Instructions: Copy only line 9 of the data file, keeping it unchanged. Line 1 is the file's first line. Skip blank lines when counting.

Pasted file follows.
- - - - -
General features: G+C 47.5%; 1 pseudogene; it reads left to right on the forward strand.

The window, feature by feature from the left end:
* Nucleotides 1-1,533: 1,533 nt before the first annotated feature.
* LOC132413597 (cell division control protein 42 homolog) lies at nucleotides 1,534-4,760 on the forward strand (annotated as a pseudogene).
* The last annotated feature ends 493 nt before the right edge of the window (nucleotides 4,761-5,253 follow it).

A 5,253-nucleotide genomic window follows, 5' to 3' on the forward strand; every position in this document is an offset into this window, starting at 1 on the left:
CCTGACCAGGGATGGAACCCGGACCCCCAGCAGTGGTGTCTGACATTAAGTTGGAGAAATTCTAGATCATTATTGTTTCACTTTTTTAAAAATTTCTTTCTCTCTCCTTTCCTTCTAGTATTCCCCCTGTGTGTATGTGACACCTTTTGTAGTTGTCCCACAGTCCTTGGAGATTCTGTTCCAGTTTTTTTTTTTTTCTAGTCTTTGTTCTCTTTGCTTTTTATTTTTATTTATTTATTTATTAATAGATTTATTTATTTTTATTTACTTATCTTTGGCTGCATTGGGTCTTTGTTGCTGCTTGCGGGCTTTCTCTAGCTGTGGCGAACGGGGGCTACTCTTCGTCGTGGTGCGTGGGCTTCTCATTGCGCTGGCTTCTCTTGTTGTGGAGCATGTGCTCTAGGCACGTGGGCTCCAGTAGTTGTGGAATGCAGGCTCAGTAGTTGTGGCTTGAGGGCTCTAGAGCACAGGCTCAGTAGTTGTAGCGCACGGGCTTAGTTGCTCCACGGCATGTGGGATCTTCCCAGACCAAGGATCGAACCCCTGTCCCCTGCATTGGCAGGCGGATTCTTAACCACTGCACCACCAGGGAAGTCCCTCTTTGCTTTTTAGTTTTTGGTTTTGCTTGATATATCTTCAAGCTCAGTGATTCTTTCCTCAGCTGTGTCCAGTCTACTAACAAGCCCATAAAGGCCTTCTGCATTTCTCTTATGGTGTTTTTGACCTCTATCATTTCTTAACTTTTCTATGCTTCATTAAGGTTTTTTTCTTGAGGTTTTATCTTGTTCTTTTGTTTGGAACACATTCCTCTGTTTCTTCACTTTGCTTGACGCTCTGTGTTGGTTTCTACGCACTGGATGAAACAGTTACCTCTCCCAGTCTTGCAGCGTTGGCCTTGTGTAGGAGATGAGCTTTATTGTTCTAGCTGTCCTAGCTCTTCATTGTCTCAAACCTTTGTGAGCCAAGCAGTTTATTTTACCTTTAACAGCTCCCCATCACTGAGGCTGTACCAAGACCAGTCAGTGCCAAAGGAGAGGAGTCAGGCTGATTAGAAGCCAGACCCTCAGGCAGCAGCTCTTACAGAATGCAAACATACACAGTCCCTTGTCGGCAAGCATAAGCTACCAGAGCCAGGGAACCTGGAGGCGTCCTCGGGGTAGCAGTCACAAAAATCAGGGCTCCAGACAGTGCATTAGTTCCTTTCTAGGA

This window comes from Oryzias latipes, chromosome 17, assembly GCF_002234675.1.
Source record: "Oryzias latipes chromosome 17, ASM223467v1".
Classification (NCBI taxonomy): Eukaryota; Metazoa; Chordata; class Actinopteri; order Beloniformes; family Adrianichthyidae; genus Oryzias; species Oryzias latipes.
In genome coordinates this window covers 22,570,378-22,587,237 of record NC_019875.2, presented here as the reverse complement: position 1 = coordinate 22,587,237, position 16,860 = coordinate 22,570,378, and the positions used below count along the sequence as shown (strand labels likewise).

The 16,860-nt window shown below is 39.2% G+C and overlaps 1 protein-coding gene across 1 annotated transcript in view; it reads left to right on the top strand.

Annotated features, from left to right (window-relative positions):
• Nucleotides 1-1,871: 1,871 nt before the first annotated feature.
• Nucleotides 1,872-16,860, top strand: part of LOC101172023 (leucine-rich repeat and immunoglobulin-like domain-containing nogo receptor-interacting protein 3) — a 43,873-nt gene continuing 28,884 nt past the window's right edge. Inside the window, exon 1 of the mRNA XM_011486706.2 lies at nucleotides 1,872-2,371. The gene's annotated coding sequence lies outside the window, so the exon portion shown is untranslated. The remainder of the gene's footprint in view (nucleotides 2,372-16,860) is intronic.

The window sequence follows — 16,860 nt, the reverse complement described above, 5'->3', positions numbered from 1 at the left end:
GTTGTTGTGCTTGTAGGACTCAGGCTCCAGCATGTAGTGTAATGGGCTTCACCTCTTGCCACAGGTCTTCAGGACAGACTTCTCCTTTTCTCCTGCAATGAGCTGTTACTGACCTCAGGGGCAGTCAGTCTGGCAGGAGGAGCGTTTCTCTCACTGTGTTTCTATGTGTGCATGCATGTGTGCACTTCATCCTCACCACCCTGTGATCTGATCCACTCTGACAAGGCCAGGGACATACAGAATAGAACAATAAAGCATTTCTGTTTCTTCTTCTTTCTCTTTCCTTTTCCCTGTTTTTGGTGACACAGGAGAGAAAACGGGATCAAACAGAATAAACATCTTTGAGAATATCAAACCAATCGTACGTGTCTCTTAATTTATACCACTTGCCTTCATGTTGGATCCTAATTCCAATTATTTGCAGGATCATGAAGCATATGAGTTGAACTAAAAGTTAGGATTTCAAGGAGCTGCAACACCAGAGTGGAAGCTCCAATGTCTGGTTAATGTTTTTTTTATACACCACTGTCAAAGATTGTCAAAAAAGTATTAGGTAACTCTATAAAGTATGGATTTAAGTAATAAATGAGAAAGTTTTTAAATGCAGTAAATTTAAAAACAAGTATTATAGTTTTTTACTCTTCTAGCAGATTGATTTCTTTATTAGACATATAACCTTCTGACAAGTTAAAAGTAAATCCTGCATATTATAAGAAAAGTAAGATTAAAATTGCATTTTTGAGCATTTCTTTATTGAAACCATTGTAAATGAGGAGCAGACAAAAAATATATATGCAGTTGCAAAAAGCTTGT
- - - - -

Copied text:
Source record: "Oryzias latipes chromosome 17, ASM223467v1".